Sunday, March 28, 2010

Polio immunization returns to Guinea after new outbreaks occur


CONAKRY, Guinea -– Yeninka (pictured), 5, was born in a poor fishermen's neighbourhood in the suburbs of Conakry, the Guinean capital. She was healthy until a couple of months ago. Her father Soumah, a widowed fisherman, remembers what happened then.

"She woke up at 6 a.m., her body was very warm, and when I wanted to give her a bath, she couldn't hold on, she kept falling," he says.

Today, Yeninka is almost completely paralyzed; she can't move her legs and arms, and can barely talk. She was diagnosed with polio, the highly infectious viral disease that was once thought eradicated in Guinea.

According to UNICEF Guinea Child Health Officer Ibrahima Diallo, Yeninka has paid a high price for the lack of access to vaccines and health education in the country.

"Her mother has passed away and her father is often out fishing, so her vaccinations routine might have been neglected" he says. "Also, she lives in this very poor neighbourhood, which is hard to access."

Yeninka's case is not an isolated one. Since the end of 2008, a polio epidemic has been spreading from Nigeria to neighbouring countries in West and Central Africa. In 2009, there were 42 polio cases in Guinea, which had been polio-free from 2004 through 2008.

The outbreak here raises the question of access to immunization. The political turmoil this country has faced over the last few years has significantly affected children's health.

"The health system has not had adequate funding," says Dr. Camille Soumah, coordinator of Guinea's vaccination programme. "As a result, the government was not able to organize advanced vaccination campaigns that would have protected every child, even those in remote areas."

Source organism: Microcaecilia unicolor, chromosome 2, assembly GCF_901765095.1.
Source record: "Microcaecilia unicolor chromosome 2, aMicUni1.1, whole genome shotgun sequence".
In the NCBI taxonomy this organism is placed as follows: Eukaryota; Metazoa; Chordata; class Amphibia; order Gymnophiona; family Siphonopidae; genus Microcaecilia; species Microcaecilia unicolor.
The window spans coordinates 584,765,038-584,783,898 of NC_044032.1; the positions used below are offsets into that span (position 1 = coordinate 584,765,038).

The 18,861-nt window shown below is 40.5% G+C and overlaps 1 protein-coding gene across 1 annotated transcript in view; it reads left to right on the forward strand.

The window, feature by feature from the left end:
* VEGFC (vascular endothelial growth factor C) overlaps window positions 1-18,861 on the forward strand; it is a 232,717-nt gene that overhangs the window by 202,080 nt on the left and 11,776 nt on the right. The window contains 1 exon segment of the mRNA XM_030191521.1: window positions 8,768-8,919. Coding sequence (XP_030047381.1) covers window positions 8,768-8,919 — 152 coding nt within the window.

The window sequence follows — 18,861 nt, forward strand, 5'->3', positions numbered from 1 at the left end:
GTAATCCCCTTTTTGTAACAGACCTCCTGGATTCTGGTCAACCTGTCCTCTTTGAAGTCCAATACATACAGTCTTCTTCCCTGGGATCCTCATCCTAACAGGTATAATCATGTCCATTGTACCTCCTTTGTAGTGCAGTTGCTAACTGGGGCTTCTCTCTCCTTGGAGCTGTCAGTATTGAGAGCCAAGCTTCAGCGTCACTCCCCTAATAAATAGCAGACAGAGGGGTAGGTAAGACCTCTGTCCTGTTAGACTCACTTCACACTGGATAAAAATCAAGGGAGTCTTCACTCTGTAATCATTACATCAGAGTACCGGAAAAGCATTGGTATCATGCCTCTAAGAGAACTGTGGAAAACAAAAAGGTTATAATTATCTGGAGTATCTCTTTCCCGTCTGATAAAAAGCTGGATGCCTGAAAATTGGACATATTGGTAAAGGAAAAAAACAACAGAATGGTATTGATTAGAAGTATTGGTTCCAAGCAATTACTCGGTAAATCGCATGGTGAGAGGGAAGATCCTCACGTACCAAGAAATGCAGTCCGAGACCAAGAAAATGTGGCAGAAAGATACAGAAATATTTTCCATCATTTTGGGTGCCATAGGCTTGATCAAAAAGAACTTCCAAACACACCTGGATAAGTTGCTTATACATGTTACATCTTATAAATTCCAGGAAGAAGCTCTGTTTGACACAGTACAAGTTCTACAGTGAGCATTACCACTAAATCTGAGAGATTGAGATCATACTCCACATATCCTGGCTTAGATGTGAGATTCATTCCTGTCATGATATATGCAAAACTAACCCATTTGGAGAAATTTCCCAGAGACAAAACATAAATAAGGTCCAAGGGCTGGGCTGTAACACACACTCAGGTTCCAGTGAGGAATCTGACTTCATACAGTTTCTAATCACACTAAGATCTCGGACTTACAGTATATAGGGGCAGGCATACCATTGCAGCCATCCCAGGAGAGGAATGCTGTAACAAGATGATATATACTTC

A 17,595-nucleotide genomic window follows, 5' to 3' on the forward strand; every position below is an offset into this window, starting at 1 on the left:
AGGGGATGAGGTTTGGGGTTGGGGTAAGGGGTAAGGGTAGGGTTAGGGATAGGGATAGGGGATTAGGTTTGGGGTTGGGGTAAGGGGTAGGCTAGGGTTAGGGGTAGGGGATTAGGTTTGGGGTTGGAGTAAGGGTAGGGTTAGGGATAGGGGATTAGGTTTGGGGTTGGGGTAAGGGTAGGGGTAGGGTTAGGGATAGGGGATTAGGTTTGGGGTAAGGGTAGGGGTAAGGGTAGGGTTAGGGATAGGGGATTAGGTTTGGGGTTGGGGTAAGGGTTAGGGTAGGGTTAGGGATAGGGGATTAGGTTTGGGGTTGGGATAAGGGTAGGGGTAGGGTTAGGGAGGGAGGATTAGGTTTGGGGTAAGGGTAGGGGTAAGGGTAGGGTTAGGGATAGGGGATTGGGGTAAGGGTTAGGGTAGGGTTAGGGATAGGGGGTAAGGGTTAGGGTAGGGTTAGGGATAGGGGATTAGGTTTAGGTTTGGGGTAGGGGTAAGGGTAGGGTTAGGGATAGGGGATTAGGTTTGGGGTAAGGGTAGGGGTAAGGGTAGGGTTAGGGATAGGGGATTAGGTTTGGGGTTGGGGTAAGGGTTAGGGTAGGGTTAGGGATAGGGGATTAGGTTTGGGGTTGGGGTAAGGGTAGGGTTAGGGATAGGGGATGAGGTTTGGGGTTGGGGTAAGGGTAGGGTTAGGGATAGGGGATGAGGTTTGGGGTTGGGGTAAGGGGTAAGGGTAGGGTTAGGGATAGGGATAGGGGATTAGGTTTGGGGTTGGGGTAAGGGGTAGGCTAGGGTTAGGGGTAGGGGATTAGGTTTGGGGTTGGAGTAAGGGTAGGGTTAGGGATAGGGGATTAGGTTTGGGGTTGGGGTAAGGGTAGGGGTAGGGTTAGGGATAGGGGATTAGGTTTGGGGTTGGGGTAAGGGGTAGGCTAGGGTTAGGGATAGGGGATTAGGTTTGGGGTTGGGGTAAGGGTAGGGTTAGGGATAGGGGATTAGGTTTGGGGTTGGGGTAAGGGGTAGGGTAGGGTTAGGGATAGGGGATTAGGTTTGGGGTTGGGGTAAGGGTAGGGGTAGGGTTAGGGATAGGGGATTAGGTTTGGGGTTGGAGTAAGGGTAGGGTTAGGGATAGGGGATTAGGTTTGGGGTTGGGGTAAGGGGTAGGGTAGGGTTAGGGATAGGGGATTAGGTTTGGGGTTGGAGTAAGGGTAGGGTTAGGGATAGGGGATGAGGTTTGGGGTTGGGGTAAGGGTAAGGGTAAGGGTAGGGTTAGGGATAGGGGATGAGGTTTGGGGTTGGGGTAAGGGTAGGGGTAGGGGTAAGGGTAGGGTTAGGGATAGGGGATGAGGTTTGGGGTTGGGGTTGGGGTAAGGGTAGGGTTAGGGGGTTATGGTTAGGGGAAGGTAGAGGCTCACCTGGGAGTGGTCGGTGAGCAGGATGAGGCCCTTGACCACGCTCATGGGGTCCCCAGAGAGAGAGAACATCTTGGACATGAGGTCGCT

The new polio cases prompted the Guinean Ministry of Health – with support from UNICEF, the World Health Organization, Rotary International and other partners – to embark on a national immunization drive in which health agents are going door to door to reach all children under the age of five.

The drive is part of a larger effort in the region. A series of three-day campaigns, organized simultaneously in 19 countries, aim to vaccinate 85 million children and stop the polio epidemic by the end of 2010.

UNICEF Guinea is supporting outreach via local radio stations to spread the polio campaign message in rural areas. In Dabola, eastern Guinea, for example, community radio airs a health programme every day calling on families to stay home and wait for the health agents to vaccinate their children.

The broadcasts reach villages within a 100-km radius, and the message seems to be heard.

"This is the best way to convince reluctant families," notes Sekou Camara, the district health chief. "With the radio, we can spread the right message and raise awareness very easily."

Once all children under five in a household are immunized, the vaccination team uses chalk to mark the house with a large 'V' – indicating that every child has been reached.

"With good-quality campaigns that leave no child unvaccinated, [we] can succeed in making Guinea polio-free again," said UNICEF Representative in Guinea Julien Harneis.